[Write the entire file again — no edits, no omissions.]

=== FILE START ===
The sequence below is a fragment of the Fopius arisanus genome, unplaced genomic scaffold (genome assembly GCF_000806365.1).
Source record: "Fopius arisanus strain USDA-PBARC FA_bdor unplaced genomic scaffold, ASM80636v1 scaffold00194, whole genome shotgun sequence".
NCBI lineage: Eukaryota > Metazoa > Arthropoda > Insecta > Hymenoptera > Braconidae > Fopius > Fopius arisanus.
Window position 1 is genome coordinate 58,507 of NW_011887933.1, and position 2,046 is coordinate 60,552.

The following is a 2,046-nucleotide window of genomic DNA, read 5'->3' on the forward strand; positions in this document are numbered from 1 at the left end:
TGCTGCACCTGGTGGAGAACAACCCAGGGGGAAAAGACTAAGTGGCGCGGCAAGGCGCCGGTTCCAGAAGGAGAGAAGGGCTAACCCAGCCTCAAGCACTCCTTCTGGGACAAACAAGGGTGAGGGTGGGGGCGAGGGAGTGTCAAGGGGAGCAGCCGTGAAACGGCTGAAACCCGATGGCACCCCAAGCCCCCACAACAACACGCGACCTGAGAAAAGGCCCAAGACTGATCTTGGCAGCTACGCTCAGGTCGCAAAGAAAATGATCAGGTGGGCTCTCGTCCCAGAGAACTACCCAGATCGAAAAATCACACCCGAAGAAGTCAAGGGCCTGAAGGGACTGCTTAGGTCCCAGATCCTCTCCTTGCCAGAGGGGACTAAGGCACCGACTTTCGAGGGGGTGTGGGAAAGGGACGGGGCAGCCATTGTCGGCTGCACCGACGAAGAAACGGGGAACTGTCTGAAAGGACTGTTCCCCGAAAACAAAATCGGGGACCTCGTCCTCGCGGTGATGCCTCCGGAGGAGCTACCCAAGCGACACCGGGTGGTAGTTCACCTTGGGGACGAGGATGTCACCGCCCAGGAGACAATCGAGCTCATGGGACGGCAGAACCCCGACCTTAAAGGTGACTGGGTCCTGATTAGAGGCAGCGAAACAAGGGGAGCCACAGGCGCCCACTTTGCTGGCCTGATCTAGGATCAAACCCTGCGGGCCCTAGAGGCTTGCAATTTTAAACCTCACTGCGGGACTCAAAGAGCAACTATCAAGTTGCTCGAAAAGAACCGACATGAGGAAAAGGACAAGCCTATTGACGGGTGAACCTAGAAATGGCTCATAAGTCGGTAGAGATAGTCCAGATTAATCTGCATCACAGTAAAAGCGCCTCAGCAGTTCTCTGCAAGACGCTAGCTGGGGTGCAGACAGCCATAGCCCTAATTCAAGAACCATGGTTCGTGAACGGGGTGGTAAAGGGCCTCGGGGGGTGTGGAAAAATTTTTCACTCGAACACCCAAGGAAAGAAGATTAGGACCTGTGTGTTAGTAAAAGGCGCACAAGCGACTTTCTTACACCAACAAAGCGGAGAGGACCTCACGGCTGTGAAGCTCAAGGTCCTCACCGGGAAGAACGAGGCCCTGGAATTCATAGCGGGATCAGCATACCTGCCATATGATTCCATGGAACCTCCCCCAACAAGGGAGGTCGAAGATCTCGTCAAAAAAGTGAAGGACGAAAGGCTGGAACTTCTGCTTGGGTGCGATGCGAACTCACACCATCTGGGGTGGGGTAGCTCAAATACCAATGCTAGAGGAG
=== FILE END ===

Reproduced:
The sequence below is a fragment of the Fopius arisanus genome, unplaced genomic scaffold (genome assembly GCF_000806365.1).
Source record: "Fopius arisanus strain USDA-PBARC FA_bdor unplaced genomic scaffold, ASM80636v1 scaffold00194, whole genome shotgun sequence".
NCBI lineage: Eukaryota > Metazoa > Arthropoda > Insecta > Hymenoptera > Braconidae > Fopius > Fopius arisanus.
Window position 1 is genome coordinate 58,507 of NW_011887933.1, and position 2,046 is coordinate 60,552.

The following is a 2,046-nucleotide window of genomic DNA, read 5'->3' on the forward strand; positions in this document are numbered from 1 at the left end:
TGCTGCACCTGGTGGAGAACAACCCAGGGGGAAAAGACTAAGTGGCGCGGCAAGGCGCCGGTTCCAGAAGGAGAGAAGGGCTAACCCAGCCTCAAGCACTCCTTCTGGGACAAACAAGGGTGAGGGTGGGGGCGAGGGAGTGTCAAGGGGAGCAGCCGTGAAACGGCTGAAACCCGATGGCACCCCAAGCCCCCACAACAACACGCGACCTGAGAAAAGGCCCAAGACTGATCTTGGCAGCTACGCTCAGGTCGCAAAGAAAATGATCAGGTGGGCTCTCGTCCCAGAGAACTACCCAGATCGAAAAATCACACCCGAAGAAGTCAAGGGCCTGAAGGGACTGCTTAGGTCCCAGATCCTCTCCTTGCCAGAGGGGACTAAGGCACCGACTTTCGAGGGGGTGTGGGAAAGGGACGGGGCAGCCATTGTCGGCTGCACCGACGAAGAAACGGGGAACTGTCTGAAAGGACTGTTCCCCGAAAACAAAATCGGGGACCTCGTCCTCGCGGTGATGCCTCCGGAGGAGCTACCCAAGCGACACCGGGTGGTAGTTCACCTTGGGGACGAGGATGTCACCGCCCAGGAGACAATCGAGCTCATGGGACGGCAGAACCCCGACCTTAAAGGTGACTGGGTCCTGATTAGAGGCAGCGAAACAAGGGGAGCCACAGGCGCCCACTTTGCTGGCCTGATCTAGGATCAAACCCTGCGGGCCCTAGAGGCTTGCAATTTTAAACCTCACTGCGGGACTCAAAGAGCAACTATCAAGTTGCTCGAAAAGAACCGACATGAGGAAAAGGACAAGCCTATTGACGGGTGAACCTAGAAATGGCTCATAAGTCGGTAGAGATAGTCCAGATTAATCTGCATCACAGTAAAAGCGCCTCAGCAGTTCTCTGCAAGACGCTAGCTGGGGTGCAGACAGCCATAGCCCTAATTCAAGAACCATGGTTCGTGAACGGGGTGGTAAAGGGCCTCGGGGGGTGTGGAAAAATTTTTCACTCGAACACCCAAGGAAAGAAGATTAGGACCTGTGTGTTAGTAAAAGGCGCACAAGCGACTTTCTTACACCAACAAAGCGGAGAGGACCTCACGGCTGTGAAGCTCAAGGTCCTCACCGGGAAGAACGAGGCCCTGGAATTCATAGCGGGATCAGCATACCTGCCATATGATTCCATGGAACCTCCCCCAACAAGGGAGGTCGAAGATCTCGTCAAAAAAGTGAAGGACGAAAGGCTGGAACTTCTGCTTGGGTGCGATGCGAACTCACACCATCTGGGGTGGGGTAGCTCAAATACCAATGCTAGAGGAG